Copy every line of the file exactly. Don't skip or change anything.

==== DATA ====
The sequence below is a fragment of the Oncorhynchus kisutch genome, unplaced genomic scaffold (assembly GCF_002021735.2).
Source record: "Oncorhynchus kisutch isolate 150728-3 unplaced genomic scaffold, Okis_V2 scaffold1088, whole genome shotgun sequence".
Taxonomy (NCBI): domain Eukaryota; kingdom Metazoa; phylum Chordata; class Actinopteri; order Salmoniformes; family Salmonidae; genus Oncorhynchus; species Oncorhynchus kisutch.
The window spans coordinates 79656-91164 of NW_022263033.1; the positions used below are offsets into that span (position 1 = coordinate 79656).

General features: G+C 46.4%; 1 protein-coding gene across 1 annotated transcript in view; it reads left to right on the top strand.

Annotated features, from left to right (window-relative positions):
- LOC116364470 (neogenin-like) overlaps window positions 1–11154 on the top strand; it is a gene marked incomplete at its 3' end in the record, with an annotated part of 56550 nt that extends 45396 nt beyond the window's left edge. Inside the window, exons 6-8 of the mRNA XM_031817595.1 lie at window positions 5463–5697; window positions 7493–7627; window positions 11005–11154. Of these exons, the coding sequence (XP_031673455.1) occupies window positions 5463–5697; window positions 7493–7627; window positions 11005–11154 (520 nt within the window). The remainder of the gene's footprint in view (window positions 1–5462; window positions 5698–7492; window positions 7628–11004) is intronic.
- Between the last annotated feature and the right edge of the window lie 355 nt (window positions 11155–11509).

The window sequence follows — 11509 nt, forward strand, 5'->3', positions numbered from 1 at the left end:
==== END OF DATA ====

The sequence below is a fragment of the Oncorhynchus kisutch genome, unplaced genomic scaffold (assembly GCF_002021735.2).
Source record: "Oncorhynchus kisutch isolate 150728-3 unplaced genomic scaffold, Okis_V2 scaffold1088, whole genome shotgun sequence".
Taxonomy (NCBI): domain Eukaryota; kingdom Metazoa; phylum Chordata; class Actinopteri; order Salmoniformes; family Salmonidae; genus Oncorhynchus; species Oncorhynchus kisutch.
The window spans coordinates 79656-91164 of NW_022263033.1; the positions used below are offsets into that span (position 1 = coordinate 79656).

General features: G+C 46.4%; 1 protein-coding gene across 1 annotated transcript in view; it reads left to right on the top strand.

Annotated features, from left to right (window-relative positions):
- LOC116364470 (neogenin-like) overlaps window positions 1–11154 on the top strand; it is a gene marked incomplete at its 3' end in the record, with an annotated part of 56550 nt that extends 45396 nt beyond the window's left edge. Inside the window, exons 6-8 of the mRNA XM_031817595.1 lie at window positions 5463–5697; window positions 7493–7627; window positions 11005–11154. Of these exons, the coding sequence (XP_031673455.1) occupies window positions 5463–5697; window positions 7493–7627; window positions 11005–11154 (520 nt within the window). The remainder of the gene's footprint in view (window positions 1–5462; window positions 5698–7492; window positions 7628–11004) is intronic.
- Between the last annotated feature and the right edge of the window lie 355 nt (window positions 11155–11509).

The window sequence follows — 11509 nt, forward strand, 5'->3', positions numbered from 1 at the left end: